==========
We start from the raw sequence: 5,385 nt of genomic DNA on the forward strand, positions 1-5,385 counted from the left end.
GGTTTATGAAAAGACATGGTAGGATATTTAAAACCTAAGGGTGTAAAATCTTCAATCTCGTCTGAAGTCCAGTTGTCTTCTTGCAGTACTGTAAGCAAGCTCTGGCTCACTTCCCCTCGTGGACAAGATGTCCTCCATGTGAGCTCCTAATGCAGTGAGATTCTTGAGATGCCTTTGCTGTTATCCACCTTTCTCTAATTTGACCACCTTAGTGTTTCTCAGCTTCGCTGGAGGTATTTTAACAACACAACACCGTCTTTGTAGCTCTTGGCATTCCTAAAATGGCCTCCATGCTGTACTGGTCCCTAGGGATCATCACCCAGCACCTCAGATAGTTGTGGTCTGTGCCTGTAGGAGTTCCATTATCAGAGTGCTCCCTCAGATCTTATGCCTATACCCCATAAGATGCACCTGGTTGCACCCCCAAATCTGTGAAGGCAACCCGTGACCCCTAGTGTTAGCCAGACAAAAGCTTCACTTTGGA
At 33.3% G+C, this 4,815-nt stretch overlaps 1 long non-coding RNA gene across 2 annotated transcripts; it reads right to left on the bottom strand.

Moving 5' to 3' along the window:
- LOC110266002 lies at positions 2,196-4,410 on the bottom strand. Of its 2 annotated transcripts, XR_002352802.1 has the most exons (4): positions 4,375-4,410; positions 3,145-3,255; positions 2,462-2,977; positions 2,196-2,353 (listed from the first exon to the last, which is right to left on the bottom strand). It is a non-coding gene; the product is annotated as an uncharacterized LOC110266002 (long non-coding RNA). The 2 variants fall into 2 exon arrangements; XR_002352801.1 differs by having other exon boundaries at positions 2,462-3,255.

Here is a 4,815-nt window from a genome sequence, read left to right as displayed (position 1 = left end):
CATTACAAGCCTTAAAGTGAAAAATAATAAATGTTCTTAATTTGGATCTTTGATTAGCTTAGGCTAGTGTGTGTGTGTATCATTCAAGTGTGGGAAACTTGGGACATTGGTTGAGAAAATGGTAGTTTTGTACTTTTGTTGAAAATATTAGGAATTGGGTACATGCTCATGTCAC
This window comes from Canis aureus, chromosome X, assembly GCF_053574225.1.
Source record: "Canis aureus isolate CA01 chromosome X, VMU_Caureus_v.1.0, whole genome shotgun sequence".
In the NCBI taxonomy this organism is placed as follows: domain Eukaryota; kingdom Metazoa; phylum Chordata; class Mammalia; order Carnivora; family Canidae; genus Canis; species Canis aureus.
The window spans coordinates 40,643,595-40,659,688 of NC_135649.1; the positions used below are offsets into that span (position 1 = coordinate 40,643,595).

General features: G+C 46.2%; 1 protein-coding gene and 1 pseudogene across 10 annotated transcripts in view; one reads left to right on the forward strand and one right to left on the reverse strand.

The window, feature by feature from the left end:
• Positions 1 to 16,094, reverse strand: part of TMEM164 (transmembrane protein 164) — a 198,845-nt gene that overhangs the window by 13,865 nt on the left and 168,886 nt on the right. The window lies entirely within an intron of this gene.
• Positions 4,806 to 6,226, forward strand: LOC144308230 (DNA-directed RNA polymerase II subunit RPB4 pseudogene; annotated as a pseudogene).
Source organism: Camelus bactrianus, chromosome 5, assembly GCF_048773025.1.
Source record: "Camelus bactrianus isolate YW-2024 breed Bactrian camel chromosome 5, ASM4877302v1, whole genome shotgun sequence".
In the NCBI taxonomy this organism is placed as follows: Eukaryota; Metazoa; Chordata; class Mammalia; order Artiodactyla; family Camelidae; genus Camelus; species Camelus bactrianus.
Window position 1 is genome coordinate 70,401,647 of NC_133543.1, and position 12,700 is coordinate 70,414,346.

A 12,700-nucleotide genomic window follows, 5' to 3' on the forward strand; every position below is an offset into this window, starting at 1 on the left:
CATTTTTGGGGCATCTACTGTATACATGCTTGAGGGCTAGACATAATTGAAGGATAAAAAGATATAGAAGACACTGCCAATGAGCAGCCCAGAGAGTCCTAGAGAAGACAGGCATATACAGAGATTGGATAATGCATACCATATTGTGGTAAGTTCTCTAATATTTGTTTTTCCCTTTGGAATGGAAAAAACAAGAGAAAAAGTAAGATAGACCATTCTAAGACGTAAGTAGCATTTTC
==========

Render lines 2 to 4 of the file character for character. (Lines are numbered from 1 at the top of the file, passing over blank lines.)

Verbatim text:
GGTTTATGAAAAGACATGGTAGGATATTTAAAACCTAAGGGTGTAAAATCTTCAATCTCGTCTGAAGTCCAGTTGTCTTCTTGCAGTACTGTAAGCAAGCTCTGGCTCACTTCCCCTCGTGGACAAGATGTCCTCCATGTGAGCTCCTAATGCAGTGAGATTCTTGAGATGCCTTTGCTGTTATCCACCTTTCTCTAATTTGACCACCTTAGTGTTTCTCAGCTTCGCTGGAGGTATTTTAACAACACAACACCGTCTTTGTAGCTCTTGGCATTCCTAAAATGGCCTCCATGCTGTACTGGTCCCTAGGGATCATCACCCAGCACCTCAGATAGTTGTGGTCTGTGCCTGTAGGAGTTCCATTATCAGAGTGCTCCCTCAGATCTTATGCCTATACCCCATAAGATGCACCTGGTTGCACCCCCAAATCTGTGAAGGCAACCCGTGACCCCTAGTGTTAGCCAGACAAAAGCTTCACTTTGGA
At 33.3% G+C, this 4,815-nt stretch overlaps 1 long non-coding RNA gene across 2 annotated transcripts; it reads right to left on the bottom strand.

Moving 5' to 3' along the window: